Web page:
It's 1975 and the North Vietnamese army is poised to roll into Saigon. As the city falls into chaos, two lovers make their way across the city to escape to a new life. Helen Adams, an American photojournalist, must take leave of a devastated country she has come to love. Nguyen Pran Linh, the man who loves her, must deal with his own conflicted loyalties. As they race through the streets, they play out a drama of love and betrayal that began 12 years before. Their mentor, the larger-than-life war correspondent Sam Darrow, was once Helen’s infuriating lover and fiercest competitor, as well as Linh’s secret keeper, protector, and truest friend. As the sun sets on their life in Saigon, Helen and Linh struggle against both their inner demons and the ghosts of the past, illuminating the horrors of war, the dangers of obsession, and the redemptive power of love.
©2010 Tatjana Soli (P)2010 Blackstone Audio, Inc.
"The novel is steeped in history, yet gorgeous sensory details enliven the prose….35 years after the fall of Saigon, Soli’s entrancing debut brings you close enough to feel a part of it." (People magazine)
Field: clinical psychology. Hispanohablante & lusófona.
I love novels about Asia, especially about the fall-out from European colonialism -- novels set in Asia or written by Asians. I was very disappointed by Chang-Rae Lee's "The Surrendered" but Soli's book just leaves me wanting more. I want to enter into the world of her characters, as enthralled with them and their Viet Nam as they are with the war that surrounds them. I listened to this book as an audio recording and left many things undone in the days that it took me to listen to all of it.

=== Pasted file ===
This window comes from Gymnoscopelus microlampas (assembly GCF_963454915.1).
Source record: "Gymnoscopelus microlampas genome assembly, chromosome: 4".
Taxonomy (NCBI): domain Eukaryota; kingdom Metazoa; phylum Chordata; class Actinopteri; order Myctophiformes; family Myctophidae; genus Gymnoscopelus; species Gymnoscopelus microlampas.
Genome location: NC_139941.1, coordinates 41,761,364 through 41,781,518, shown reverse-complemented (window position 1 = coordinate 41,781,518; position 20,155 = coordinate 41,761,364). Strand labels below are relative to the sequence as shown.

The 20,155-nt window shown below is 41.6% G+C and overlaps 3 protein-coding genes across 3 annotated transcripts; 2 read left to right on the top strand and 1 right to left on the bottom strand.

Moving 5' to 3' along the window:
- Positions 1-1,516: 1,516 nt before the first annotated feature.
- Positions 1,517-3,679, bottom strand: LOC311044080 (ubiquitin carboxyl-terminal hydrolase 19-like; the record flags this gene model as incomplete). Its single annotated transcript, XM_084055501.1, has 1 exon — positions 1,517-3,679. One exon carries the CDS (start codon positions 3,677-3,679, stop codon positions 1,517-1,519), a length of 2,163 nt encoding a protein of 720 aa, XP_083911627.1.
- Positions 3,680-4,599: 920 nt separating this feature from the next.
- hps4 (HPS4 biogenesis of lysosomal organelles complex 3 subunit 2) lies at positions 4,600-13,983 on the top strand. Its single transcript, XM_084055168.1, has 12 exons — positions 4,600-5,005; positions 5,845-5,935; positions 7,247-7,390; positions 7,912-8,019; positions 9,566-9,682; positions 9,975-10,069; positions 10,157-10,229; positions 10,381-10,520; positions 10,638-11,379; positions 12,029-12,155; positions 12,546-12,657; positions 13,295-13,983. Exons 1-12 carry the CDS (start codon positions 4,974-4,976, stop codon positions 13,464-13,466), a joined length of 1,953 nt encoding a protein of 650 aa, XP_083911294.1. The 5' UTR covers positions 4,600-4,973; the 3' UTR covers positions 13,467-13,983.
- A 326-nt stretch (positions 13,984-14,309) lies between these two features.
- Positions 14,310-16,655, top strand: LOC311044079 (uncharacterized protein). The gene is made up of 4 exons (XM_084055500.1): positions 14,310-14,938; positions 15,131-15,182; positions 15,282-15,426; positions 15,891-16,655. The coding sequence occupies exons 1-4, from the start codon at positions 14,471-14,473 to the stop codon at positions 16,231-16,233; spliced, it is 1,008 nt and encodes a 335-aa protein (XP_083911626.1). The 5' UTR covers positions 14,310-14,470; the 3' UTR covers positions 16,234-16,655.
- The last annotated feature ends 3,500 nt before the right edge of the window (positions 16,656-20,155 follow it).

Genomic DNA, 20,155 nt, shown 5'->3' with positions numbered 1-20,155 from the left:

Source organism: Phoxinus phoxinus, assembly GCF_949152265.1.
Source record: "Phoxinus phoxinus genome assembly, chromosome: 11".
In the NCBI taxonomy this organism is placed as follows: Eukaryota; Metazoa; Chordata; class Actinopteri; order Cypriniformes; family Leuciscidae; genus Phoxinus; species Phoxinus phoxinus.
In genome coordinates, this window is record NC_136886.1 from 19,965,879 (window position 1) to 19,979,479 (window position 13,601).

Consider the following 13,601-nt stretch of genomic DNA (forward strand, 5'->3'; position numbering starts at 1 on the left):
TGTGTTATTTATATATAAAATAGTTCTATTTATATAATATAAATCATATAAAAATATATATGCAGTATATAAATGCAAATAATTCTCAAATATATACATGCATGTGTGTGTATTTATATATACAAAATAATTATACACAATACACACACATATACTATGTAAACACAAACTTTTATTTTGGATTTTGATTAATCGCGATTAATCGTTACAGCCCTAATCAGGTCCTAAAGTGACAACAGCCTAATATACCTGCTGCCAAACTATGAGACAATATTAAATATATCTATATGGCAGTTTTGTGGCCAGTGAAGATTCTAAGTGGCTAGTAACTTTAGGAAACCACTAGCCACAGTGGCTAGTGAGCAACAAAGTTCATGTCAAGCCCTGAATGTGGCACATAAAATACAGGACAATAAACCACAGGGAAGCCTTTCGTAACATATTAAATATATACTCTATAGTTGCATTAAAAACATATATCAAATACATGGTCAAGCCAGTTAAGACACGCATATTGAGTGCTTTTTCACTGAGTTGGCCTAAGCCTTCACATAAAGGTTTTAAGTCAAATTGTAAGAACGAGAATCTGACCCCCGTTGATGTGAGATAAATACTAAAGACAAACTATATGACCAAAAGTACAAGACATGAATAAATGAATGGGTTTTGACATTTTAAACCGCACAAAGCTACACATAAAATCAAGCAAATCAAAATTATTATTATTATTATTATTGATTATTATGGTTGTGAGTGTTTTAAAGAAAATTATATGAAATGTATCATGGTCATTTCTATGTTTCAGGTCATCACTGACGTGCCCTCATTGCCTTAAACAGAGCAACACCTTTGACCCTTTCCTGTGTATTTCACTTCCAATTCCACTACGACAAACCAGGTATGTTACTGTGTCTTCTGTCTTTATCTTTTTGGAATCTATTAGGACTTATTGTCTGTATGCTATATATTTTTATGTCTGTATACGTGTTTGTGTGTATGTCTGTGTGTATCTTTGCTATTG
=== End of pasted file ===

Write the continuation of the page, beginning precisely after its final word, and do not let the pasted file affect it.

"The Lotus Eaters" is extraordinarily well-written, from the lyricism of the individual sentences to the taught construction of the story, beginning near the end, then going back ten years to tell the middle of the story, and finishing when Saigon falls in 1975. I knew, from the first chapters, that Helen would fall in love with Linh, that they would be wretched apart at the end of the war, that she would stay behind in Saigon without him. But the middle of the story was compelling nonetheless, to learn how Helen grew into her own as a war reporter and how she fell in love with two men, who both represented some aspect of the Viet Nam war. We have Sam Darrow, the American photojournalist who has become addicted to the thrill of the battle and is oblivious to almost everything outside his viewfinder; and then there's Linh -- for me, the more mysterious and compelling figure -- a Vietnamese poet and spy who loves Helen for long years before his love is returned. Love between a White woman and an Asian man is not frequently explored in literature or art, making this book unusual in that the love affair between the Americans Helen and Darrow is a precursor to the central romance of the book, that of Helen and Linh. The improbability of their love -- as improbable as anything good coming out of war -- makes for one of the most compelling romance stories I have ever read.